Let the record show that the ONLY reason I am not including The Key That Swallowed Joey Pigza by Jack Gantos in this list is because it does require a bit of familiarity with the other books in the series.  I struggle with that knowledge since it’s long been a dream of mine to see a Joey Pigza book with the Newbery gold and this is our last possible chance to do just that.  Likewise, I’m not including The Madman of Piney Woods by Christopher Paul Curtis only because knowledge of Elijah of Buxton makes for a stronger ending to the tale  But both books are true contenders in every other way.

And now for the more difficult discussions (because clearly Newbery is a piece of cake….. hahahahahahahaha!!! <—- maniacal laughter)

2015 Caldecott Predictions


Bad Bye, Good Bye by Deborah Underwood, ill. Jonathan Bean

I only recently discovered that if you take the jacket off of this book and look at it from left to right you get to see the entire story play out, end to end.  What other illustrator goes for true emotion on the bloody blooming jacket of their books?  Bean is LONG overdue for Caldecott love.  He’s gotten Boston Globe-Horn Book love and Ezra Jack Keats Award love but at this moment in time it’s downright bizarre that he hasn’t a Caldecott or two to his name.  Hoping this book will change all that.

A Dance Like Starlight by Kristy Dempsey, ill. Floyd Cooper

I’m sticking with Floyd here.  The man’s paid his dues.  This book does some truly lovely things.  It’s going to have to deal with potentially running into people who just don’t care for his style.  It’s a distinctive one and not found anywhere else, but I know a certain stripe of gatekeeper doesn’t care for it.  It’s also one of three African-American ballerina books this year (Ballerina Dreams: From Orphan to Dancer by Michaela and Elaine DePrince, ill. Frank Morrison and Firebird by Misty Copeland, ill. Christopher Myers anyone?) but is undeniably the strongest.

Viva Frida by Yuyi Morales, photographs by  Tim O’Meara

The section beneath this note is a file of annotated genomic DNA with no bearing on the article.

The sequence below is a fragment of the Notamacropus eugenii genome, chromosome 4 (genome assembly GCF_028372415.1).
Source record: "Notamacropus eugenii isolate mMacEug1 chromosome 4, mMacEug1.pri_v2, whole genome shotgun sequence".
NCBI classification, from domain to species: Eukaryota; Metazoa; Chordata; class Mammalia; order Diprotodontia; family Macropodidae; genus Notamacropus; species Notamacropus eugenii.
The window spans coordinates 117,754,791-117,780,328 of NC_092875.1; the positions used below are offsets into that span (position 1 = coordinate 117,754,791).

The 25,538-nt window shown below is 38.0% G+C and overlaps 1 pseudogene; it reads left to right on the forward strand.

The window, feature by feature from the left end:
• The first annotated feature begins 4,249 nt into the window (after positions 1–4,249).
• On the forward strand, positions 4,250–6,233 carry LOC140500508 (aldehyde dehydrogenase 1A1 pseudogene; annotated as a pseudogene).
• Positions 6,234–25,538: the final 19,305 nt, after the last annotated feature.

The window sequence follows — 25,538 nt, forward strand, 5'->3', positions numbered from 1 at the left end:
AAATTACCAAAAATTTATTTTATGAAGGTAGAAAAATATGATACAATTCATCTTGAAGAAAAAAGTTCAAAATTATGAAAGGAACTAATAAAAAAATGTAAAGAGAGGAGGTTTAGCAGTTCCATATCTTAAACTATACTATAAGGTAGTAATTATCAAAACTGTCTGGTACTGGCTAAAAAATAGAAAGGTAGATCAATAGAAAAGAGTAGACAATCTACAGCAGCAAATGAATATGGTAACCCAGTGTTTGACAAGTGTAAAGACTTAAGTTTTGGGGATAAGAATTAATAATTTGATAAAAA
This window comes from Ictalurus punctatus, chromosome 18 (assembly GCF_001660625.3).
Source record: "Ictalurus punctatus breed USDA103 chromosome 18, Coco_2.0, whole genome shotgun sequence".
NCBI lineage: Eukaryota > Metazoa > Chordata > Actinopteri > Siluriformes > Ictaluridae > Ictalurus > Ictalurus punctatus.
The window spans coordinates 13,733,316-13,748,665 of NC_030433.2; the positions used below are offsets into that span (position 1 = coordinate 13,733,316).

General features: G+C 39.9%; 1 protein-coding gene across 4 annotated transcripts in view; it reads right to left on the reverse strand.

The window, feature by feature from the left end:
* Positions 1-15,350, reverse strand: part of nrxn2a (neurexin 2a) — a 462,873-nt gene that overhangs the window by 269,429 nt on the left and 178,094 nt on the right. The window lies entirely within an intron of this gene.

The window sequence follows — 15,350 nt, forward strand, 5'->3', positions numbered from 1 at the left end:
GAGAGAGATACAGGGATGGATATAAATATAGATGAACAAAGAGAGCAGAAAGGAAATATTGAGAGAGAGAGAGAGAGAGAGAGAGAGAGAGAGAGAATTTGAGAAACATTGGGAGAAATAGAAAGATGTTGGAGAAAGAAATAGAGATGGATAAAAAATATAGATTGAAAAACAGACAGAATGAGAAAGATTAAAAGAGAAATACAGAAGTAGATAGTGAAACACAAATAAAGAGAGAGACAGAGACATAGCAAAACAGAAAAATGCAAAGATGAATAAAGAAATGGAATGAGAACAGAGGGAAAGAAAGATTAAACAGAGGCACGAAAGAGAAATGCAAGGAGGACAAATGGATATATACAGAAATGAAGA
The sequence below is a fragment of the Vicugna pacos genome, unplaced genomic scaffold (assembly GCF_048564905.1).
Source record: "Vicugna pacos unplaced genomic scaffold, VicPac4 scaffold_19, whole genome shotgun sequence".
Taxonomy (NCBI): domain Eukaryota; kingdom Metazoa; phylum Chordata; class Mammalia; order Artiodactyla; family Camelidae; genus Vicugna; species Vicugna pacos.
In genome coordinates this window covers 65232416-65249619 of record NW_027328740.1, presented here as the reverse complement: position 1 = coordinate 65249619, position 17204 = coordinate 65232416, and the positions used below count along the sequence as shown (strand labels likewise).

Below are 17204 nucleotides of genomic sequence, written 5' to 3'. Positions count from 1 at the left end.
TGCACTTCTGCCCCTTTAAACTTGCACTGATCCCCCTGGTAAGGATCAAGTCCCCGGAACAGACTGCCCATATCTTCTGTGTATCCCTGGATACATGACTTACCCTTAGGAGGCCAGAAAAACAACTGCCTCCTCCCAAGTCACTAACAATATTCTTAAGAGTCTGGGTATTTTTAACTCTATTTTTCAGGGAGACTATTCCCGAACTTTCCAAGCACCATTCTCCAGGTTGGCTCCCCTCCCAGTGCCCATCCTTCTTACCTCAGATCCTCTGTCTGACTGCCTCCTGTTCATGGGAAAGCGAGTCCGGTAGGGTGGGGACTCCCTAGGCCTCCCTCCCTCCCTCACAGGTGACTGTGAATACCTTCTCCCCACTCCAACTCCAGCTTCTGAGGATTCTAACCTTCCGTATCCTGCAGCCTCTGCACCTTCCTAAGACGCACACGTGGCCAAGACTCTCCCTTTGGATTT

People don’t like it when a book doesn’t fall into their preexisting prescribed notions of what a book should do.  Folks look at the cover and title of this book and think “picture book biography”.  When they don’t get that, they get mad.  I’ve heard complaints about the sparse text and lack of nonfiction elements.  Yet for all that, nobody can say a single word against the art.  “Stunning” only begins to encompass it.  I think that if you can detach your mind from thinking of the book as a story, you do far better with it.  Distinguished art?  You better believe it, baby.

Three Bears in a Boat by David Soman

Seriously, look me in the eye and explain to me how this isn’t everybody’s #1 Caldecott choice.  Right here.  In the eye.

Grandfather Gandhi by Arun Gandhi and Bethany Hegedus, illustrated by Evan Turk

What can I say that I haven’t said a hundred times before?  I’ve heard vague whines from folks who don’t care for this art style.  *sigh*  It happens.  I’ll just turn everything over to the author for her perspective on the story behind the story then.

Remy and Lulu by Kevin Hawkes and Hannah E. Harrison

Okay, try to think of a precedent for this one.  Let’s say this book won the Caldecott gold.  That would mark the very first time in the HISTORY  of the award itself that two unmarried artists got a medal for their work, yes?  And yet the book couldn’t exist without the two of them working in tandem.  Remy and Lulu is an excellent example of a book that I dismissed on an initial reading, yet found myself returning to again and again and again later.  And admit it.  The similarities in some ways to Officer Buckle and Gloria can only help it, right?

I don’t think I gave this book adequate attention the first time I read it through.

Have You Heard the Nesting Bird? by Rita Gray, ill. Kenard Pak

I heard an artist once criticize the current trend where picture book illustrators follow so closely in the footsteps of Jon Klassen.  And you could be forgiven for thinking that animator Kenard Pak is yet another one of these.  Yet when you look at this book, this remarkable little piece of nonfiction, you see how the textured watercolors are more than simply Klassen-esque.  Pak’s art is delightful and original and downright keen.  Can you say as much for many other books?

This is one of those years where the books I’m looking at have NOTHING to do with the books that other folks are looking at.  For example, when I look at the list of books being considered at Calling Caldecott, I am puzzled.  Seems to me it would make more sense to mention Blue on Blue by Dianne White, illustrated by Beth Krommes, Go to Sleep, Little Farm by Mary Lyn Ray, illustrated by Christopher Silas Neal, or Dragon’s Extraordinary Egg by Debi Gliori (wait . . . she’s Scottish and therefore ineligible?!  Doggone the doggity gones . . .).